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The origin of the cinemas Salón Guinardó and Maragall takes place in the old street of Escornalbou 43, current corner Renaixença, very close to number 30, where the missing Casa Encantada was located.
The Guinardó Hall occupied a part of the former headquarters of the Catalan Athenaeum in this Barcelona neighborhood that belonged to the Catalanist League and inaugurated in 1931.
In the premises, the workers' acts were carried out, as in the different athenaeums of the city with purchasing cooperatives. In addition, events dedicated to the child population were held with festivals of clowns, puppets and distribution of toys.
Later, in February 1935, the decision was made to renovate the premises to turn it into the Ateneu Català del Guinardó, whose foundation stone was laid by Ramón d'Abadal, of the Catalan League.
The venue was inaugurated on June 23, 1935, at the San Juan festival, with the assistance of Francesc Cambó.
After the civil war, it was requisitioned again, this time by the Spanish Falange. A part of the premises, which had an entrance through the old Renaixença street, was managed by the Estudios de la Cinematográfica Marín, a company dedicated to dubbing, selling and renting films and film projectors.
The site facing Escornalbou, in 1940 became the Salón Guinardó cinema, built by Antonio Serralla, who together with his family became, years later, the owners of the Cine Maragall, located a few streets below.
The old auditorium of the old Athenaeum was converted into a cinema, with a small audience and a four-row amphitheater and a small stage for performing performances by variety artists, which at that time was crowded with illusionists and stage artists. Spanish song. The old terrace and the open-air bar were used to be used during breaks by spectators.
The first film shown was the American film, Test Pilot, directed by Victor Fleming, starring Spencer Tracy, Clark Gable and Myrna Loy.
Antonio Serralla, had only acquired a projection machine, which at first was a problem, since the films were divided into several reels, which forced cinemas to have two projectors, so that when one reel finished, the other projector would automatically jump. offering continuity.
This forced the operator to have to turn off the machine and change the coil, which meant the screaming, whistling and kicking of the spectators.
With the inauguration on February 23, 1946 of the new Maragall Cinema, Antonio Serralla got a place with more projection.
Located at Paseo de Maragall 83, it was built by Carlos Martínez for Antonio Serralla, who had made his first steps in the world of cinema in the now-defunct Salón Guinardó. The new premises had much more projection, since several tram lines from two of the city's neighborhoods passed along Paseo Maragall.
At first it only occupied a part of the site, with a capacity of 708 spectators in which sessions were only held from Thursday to Sunday and holidays. It was inaugurated on February 23, 1946.
During this decade and part of the 50s, neighborhood cinemas had wooden floors, which, at that time, represented another incentive when it came to power cuts, broken tape (due to use) and stopped. the projection to splice it.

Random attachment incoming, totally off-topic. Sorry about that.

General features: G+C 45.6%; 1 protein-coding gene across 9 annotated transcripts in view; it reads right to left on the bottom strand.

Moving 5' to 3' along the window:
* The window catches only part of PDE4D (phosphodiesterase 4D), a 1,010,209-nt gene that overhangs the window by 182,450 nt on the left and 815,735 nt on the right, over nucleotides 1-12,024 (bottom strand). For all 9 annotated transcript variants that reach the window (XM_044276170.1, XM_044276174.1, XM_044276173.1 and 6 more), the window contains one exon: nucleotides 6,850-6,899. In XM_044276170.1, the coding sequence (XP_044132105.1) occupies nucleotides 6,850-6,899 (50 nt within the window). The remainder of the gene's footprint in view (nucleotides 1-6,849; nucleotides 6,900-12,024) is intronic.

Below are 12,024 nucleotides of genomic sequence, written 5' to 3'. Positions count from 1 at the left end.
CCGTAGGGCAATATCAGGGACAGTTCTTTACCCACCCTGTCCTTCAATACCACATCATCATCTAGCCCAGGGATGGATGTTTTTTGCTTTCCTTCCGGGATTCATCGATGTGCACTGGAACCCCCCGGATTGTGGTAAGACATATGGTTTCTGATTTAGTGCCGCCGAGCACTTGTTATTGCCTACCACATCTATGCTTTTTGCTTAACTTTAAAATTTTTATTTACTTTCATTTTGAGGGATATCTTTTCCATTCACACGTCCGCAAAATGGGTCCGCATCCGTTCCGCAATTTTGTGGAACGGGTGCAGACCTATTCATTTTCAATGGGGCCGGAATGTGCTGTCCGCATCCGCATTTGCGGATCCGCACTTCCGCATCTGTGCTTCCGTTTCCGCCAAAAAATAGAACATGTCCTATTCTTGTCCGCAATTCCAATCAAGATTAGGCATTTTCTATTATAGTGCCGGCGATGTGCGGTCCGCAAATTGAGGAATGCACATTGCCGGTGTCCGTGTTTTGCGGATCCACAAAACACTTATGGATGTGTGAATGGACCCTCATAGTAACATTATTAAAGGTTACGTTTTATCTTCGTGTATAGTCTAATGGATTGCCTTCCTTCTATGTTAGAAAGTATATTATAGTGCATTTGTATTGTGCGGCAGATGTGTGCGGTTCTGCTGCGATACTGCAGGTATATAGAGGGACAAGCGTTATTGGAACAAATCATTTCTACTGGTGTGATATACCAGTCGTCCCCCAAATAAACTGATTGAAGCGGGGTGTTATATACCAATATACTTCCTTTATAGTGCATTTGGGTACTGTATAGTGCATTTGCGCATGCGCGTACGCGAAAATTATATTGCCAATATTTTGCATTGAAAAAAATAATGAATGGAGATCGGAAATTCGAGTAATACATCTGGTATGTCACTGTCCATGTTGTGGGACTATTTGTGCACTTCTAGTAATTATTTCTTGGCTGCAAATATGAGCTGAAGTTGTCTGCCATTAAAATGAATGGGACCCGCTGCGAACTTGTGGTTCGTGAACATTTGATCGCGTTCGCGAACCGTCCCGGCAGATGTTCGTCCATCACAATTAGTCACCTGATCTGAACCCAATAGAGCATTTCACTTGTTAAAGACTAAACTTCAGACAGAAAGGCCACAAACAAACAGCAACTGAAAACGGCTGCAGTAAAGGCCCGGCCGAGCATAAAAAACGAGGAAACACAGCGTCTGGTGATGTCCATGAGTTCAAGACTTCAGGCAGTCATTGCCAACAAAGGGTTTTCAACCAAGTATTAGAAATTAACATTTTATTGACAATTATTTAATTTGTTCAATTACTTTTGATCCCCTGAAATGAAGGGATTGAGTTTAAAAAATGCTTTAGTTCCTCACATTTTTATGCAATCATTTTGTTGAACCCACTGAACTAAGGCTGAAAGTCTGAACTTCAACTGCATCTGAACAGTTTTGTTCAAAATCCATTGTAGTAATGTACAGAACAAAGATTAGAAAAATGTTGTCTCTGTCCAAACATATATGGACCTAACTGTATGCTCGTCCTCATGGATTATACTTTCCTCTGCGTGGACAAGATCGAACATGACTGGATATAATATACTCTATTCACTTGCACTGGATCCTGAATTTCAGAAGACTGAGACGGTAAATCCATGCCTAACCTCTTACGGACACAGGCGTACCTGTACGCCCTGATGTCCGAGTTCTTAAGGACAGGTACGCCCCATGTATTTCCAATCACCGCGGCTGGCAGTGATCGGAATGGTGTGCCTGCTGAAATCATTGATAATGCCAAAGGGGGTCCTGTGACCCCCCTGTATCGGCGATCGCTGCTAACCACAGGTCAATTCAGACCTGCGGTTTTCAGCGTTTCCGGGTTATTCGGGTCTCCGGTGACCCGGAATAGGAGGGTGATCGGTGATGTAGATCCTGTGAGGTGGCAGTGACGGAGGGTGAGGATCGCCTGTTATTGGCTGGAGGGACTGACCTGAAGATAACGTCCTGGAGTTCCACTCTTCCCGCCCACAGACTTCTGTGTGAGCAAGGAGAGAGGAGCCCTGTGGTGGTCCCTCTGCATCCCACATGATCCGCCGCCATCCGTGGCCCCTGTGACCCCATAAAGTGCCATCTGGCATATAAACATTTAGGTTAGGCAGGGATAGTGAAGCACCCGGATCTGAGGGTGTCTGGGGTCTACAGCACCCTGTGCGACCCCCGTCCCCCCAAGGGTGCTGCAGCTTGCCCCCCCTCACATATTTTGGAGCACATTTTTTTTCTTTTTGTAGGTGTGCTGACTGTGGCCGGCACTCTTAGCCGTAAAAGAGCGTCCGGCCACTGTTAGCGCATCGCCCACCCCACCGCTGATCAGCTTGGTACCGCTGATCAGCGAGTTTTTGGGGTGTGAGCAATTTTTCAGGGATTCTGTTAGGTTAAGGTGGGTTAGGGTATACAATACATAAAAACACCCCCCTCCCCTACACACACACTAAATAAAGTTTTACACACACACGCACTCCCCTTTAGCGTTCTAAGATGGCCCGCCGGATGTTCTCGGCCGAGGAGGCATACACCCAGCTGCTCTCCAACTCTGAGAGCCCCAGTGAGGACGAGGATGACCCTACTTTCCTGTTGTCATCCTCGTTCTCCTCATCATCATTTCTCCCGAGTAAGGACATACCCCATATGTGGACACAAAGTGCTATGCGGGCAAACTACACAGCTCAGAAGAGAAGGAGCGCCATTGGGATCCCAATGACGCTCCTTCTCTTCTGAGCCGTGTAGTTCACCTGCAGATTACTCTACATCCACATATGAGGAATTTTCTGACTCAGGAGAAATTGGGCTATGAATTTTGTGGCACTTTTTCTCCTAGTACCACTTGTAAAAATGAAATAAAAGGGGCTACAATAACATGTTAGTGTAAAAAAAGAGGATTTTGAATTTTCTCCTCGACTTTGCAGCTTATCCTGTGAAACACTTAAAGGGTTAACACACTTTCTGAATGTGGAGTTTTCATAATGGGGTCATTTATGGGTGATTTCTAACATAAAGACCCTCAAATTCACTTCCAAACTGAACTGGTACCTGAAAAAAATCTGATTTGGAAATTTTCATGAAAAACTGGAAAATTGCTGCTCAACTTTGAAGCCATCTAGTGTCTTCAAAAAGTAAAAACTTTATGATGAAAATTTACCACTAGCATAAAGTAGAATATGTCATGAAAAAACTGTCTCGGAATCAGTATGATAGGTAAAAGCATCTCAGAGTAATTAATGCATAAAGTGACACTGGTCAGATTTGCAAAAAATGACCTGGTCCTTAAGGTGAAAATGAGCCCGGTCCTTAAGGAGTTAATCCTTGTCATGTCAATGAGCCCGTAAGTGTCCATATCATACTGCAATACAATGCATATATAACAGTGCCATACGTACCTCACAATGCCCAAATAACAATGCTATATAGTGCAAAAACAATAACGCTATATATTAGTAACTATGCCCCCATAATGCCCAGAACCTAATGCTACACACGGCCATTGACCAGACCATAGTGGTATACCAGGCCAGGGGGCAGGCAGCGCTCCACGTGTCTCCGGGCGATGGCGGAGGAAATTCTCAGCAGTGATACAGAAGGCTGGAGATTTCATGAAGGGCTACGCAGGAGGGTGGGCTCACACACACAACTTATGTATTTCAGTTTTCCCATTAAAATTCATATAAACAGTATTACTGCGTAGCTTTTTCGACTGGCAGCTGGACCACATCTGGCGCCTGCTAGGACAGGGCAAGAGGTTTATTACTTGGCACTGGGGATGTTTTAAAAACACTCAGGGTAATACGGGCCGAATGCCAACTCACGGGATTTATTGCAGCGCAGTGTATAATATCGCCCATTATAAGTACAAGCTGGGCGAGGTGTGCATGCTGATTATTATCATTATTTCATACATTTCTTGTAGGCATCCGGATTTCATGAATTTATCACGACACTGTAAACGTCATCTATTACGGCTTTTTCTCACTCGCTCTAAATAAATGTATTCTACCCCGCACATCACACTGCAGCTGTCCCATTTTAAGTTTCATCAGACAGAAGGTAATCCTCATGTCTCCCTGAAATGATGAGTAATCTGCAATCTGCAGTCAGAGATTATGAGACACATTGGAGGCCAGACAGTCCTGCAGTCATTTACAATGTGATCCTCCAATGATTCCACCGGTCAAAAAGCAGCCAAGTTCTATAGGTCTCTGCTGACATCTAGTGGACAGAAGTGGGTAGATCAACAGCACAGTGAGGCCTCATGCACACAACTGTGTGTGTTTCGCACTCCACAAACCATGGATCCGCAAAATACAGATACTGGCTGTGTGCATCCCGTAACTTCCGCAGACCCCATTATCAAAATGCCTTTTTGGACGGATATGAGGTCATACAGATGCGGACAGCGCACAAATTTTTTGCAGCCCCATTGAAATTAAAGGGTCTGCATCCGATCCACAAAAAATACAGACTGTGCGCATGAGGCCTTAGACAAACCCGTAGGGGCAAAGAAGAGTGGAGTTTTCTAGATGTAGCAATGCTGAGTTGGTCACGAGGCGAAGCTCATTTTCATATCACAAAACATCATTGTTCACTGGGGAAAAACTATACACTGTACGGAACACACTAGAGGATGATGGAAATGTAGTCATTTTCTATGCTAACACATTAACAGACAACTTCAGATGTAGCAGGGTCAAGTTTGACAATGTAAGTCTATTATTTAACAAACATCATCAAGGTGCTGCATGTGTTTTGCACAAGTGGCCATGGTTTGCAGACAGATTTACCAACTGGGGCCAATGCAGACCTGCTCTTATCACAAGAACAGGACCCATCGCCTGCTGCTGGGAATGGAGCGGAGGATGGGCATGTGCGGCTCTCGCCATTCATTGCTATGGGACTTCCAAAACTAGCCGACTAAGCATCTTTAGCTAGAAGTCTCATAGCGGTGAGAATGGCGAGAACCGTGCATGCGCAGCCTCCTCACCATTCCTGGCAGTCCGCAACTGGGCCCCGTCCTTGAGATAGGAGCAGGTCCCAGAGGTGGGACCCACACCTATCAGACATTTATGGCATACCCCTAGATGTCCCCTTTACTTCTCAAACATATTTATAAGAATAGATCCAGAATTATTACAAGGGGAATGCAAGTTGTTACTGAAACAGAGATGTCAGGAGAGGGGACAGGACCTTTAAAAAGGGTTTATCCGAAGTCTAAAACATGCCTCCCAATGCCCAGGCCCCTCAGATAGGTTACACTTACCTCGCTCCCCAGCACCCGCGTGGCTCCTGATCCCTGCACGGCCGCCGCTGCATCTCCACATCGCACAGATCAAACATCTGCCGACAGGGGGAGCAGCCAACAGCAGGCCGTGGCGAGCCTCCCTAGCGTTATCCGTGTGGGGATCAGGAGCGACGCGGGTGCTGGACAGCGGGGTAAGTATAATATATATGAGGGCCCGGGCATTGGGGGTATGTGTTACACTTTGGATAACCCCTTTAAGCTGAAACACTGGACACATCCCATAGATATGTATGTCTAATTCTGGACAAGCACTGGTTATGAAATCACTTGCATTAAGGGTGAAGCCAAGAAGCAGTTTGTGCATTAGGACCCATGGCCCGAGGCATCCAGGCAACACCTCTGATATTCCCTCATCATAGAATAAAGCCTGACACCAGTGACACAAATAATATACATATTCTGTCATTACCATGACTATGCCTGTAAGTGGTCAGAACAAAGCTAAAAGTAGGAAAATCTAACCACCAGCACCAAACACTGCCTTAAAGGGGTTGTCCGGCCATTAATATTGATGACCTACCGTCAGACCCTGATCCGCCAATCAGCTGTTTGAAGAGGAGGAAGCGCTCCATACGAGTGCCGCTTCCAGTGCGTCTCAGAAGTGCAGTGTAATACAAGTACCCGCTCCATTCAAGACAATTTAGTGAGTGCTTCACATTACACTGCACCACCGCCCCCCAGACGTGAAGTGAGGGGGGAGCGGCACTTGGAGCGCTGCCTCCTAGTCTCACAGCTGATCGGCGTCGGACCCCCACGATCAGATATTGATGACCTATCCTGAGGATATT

Other times when the last scenes arrived (especially in western movies) and the cavalry arrived to save the inhabitants of the forts harassed by the Indians, all the spectators in unison began to stamp their feet against the ground as a sign of victory.
Its situation near the neighborhood of the Congress was taken advantage of, on April 19, 1952, by the Youth of Catholic Action to hold a concentration, on the occasion of the celebration the following year of the XXXV International Eucharistic Congress.
The Serralla family found in Rafael Casasús Ayné, head of the company Omnia, S.A., the ideal programmer for the development of the cinema, turning it into one of the favorites of the Campo del Arpa, a circumstance that once again led Carlos Martínez to carry out an extension in the part later that reached the Garcini passage, in 1959, going from 708 to 1,198 spectators.
This change in the capacity of the premises made it necessary to replace the screen with a large one and to place an emergency door on the passage side, to prevent a possible mass exit due to an incident.
In 1969, together with the América, Turó and Eslava cinemas, he programmed La novia vestía de negro, a drama by François Truffaut, played by Jeanne Moreau and Serae Rousseau.
In the spring of 1977, on the occasion of the Guinardó Festival, the Valencian singer-songwriter Ramón Pelegero Sanchis, better known as Raimon, performed at the venue on May 26.
After Serralta's retirement, his daughter Rosa continued to manage the cinema, until it was transferred to the critics Àlex Gorina and Pablo López, who, in 1981, turned the cinema into a special room.
From Monday to Wednesday, films were shown in their original version with subtitles and from Thursday to Sunday, the most commercial reruns that the first-run theaters had left, to achieve a greater influx of a more popular audience.
This change in programming, although at first it was spectacularly successful, gradually faded away, forcing its final closure on November 4, 1985.